Myths and Monsters of Messina Strait
We are about to sail into seas that have been feared by sailors since the beginning of maritime. The Strait of Messina is the skinny waterway that separates the eastern tip of the island of Sicily and the southern Italian mainland region of Calabria.
Due to the sudden narrowing of land forcing powerful sea to behave unpredictably, whirlpools and vortexes occur throughout the waters of the strait. This has fueled Greek and Roman myths and legends about sea monsters (which for some odd reason were usually always female) that inhabit these waters. The two best known myths are of Scylla and Charybdis. These two mythical lady sea monsters were ravenous and mean. They were said to swallow ships whole and reputedly plagued Odysseus and his crew while on their journey.
Myth of Scylla the Nymph
Scylla was said to be a stunning and most beautiful nymph. The nymphic equivalent of Cleopatra or Monroe of her day. She was said to have danced around the rocks and swum daily in the sapphire blue Tyrrhenian sea when a fisherman fell deeply in love with her. Wishing to be in the same realm, the fisherman approached the sorceress Circe hoping she would help him to charm the beautiful Scylla. But the fisherman didn’t know that Circe was a most wicked sorceress. She had fallen in love with him herself, and unbeknownst to him, she was the same jealous sorceress who had also seduced Ulysses. This means that Scylla the nymph was her rival in love. And Circe certainly did cast a spell – but it was to turn Scylla into an ugly monster of the sea with six heads and twelve feet. According to ancient legend, Scylla now hides in a cave just down the coast from where we are currently anchored, where the Sicilian Coast stretches out into the Strait of Messina.
Myth of Charybdis – daughter of Poseidon
On the opposite coast and also said to dwell in a dark cave, is the mythical Charybdis. She was also a most beautiful nymph. She was the daughter of God of the Sea, Poseidon, and Gea. Some of you may recall that we have already made an unplanned sacrifice at the Temple of Poseidon earlier this year which you can read about here.
Even with all that fish to eat in the sea, clearly Charybdis was a carnivorous nymph. The legend tells that she would have stolen and devoured all of the oxen of the divine hero Heracles. In order to punish her the King of the Gods, Zeus, would have turned her into an ugly dastardly monster. In response, she is said to suck in the water of the sea and then spit it out violently, three times a day, so as to wreck the ships that navigate the Strait. She is the vortex!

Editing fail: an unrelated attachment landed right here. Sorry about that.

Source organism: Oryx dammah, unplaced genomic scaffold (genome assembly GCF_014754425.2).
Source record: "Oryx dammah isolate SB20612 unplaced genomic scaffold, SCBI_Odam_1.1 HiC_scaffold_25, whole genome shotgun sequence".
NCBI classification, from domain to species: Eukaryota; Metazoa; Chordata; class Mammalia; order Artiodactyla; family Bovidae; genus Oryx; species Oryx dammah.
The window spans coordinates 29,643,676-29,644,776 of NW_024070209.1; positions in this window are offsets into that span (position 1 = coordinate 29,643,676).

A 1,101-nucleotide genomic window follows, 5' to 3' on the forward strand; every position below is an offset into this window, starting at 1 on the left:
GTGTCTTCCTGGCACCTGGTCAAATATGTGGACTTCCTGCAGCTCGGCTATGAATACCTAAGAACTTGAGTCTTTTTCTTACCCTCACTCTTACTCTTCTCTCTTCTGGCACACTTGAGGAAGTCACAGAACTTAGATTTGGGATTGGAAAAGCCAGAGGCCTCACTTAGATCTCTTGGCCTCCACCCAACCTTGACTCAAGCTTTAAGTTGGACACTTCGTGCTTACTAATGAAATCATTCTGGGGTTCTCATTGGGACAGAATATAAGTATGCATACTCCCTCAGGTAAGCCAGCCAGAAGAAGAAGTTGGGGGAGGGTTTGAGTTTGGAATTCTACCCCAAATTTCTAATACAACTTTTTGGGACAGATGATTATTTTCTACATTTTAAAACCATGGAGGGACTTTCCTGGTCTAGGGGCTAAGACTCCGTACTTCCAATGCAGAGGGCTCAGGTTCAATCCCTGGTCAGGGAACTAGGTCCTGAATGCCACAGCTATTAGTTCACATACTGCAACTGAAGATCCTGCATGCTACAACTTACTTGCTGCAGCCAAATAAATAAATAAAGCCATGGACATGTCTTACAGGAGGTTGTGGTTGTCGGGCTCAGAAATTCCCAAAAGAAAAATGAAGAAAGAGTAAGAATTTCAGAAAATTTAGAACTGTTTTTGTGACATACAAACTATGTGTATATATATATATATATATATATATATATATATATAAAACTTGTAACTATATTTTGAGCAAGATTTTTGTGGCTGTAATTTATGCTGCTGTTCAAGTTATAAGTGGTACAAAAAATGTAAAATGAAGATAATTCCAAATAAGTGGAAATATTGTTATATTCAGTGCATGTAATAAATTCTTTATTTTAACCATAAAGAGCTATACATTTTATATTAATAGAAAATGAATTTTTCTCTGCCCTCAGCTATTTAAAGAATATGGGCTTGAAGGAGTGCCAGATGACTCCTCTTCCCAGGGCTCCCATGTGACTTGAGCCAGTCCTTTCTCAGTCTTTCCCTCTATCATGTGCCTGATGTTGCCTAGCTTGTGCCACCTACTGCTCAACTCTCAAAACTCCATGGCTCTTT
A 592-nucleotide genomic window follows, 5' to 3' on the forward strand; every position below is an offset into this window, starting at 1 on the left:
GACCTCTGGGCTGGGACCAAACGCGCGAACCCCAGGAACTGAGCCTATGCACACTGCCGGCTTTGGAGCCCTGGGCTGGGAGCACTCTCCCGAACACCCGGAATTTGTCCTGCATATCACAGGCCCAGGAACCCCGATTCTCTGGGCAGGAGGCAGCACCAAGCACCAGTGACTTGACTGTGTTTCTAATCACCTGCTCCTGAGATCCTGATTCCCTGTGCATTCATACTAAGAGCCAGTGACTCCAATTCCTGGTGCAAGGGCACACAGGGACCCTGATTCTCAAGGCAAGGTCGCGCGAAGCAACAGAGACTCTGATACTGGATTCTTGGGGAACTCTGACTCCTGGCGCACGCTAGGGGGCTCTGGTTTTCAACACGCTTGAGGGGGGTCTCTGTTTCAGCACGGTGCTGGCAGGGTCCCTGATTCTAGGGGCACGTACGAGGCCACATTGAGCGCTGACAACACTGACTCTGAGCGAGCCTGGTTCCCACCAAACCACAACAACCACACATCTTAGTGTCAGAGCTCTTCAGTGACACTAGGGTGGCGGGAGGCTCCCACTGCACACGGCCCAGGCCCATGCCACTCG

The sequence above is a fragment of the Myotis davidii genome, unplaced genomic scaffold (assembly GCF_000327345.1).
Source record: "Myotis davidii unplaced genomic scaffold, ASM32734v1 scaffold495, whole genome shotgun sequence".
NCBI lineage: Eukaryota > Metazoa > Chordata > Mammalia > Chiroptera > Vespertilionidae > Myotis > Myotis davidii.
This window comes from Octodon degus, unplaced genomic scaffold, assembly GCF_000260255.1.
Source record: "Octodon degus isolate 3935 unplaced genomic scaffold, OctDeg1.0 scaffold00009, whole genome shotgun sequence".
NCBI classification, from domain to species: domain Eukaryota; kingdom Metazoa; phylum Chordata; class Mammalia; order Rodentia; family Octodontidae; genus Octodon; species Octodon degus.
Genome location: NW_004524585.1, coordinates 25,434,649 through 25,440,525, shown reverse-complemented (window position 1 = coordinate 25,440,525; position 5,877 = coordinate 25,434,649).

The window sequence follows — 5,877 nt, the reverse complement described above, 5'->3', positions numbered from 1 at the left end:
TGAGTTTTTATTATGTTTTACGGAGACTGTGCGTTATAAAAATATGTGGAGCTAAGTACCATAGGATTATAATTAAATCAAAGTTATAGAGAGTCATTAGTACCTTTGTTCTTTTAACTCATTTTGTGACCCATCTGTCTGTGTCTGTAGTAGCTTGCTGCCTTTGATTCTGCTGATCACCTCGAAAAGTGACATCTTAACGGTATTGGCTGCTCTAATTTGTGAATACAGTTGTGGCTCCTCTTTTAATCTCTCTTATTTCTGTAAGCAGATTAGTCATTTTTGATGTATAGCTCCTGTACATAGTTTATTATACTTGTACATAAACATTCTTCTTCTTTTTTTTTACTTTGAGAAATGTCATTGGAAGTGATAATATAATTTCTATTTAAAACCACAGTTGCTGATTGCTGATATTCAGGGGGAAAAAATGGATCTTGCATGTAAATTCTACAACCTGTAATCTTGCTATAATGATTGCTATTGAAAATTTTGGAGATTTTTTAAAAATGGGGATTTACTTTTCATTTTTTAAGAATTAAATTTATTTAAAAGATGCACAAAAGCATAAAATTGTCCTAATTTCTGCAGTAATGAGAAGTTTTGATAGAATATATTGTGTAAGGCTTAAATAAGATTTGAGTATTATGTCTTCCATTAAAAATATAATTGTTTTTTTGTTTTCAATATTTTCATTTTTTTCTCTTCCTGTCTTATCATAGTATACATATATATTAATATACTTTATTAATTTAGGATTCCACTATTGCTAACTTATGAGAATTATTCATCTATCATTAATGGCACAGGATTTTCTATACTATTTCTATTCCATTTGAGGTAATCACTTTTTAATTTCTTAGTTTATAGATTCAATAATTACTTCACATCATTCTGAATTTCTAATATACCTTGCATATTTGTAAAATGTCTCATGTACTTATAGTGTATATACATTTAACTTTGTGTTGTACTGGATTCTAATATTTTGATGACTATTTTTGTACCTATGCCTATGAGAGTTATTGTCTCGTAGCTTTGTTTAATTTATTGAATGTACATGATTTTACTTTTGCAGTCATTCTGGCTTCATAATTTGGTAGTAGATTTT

The Truth of Being Caught Between Two Nymphs
Sailors of ancient times avoided the Straits of Messina. Myths and legends were very real to them as was their fear. No one wanted to be caught between Scylla and Charybdis. In truth, it seems this narrow body of water has always caused issues and problems for sailors. According to legend, this has the potential to be a truly dire strait.
At its narrowest the strait is only 3 km wide. We will enter the strait from the Ionian Sea and pass into the Tyrrhenian Sea. Because the strait is where two seas meet, it is also thought that this is one of several reasons that has a profound impact on the water’s behaviour. We have sailed these seas before – last year having a terrifying experience with nothing but thunder and lightning for hours, but we have not been this far north before. We are taking every caution for an adventurous and safe passage through.
The currents are so strong that it has been said that the wave patterns can be seen from space. These currents change around every 6 hours or so. The primary current runs from south to north – which is the direction we will be going. The predominant wind at this time of year is northerly and we have been absolutely inundated with thunder storms for days.
The truth is phenomena that have impacted and fed sea monster myths and legends over time are naturally occurring. The mixing of warmer and cooler seas creates whirlpools and counter currents. The impact of tides and currents that, until these waters meet, are often circulating in opposing directions. But one of the most impacting influences on the seas behaviour in the strait is due to the underwater terrain and profile. In more modern times, the potential for treachery is increased by the presence of many other large craft and ferries and so there are now strict rules about being in the strait waters.
The straits are obviously the smart way to go to avoid having to circumnavigate the entire island of Sicily. At present we are weighing up whether to cruise through today or tomorrow. We will have thunder storms there and on the other side irrespective. Regardless of when we sail, we hope the only dire straits we encounter are musical.
You get a shiver in the dark
It’s a raining in the park but meantime-
South of the river you stop and you hold everything
A band is blowing Dixie, double four time
You feel alright when you hear the music ring”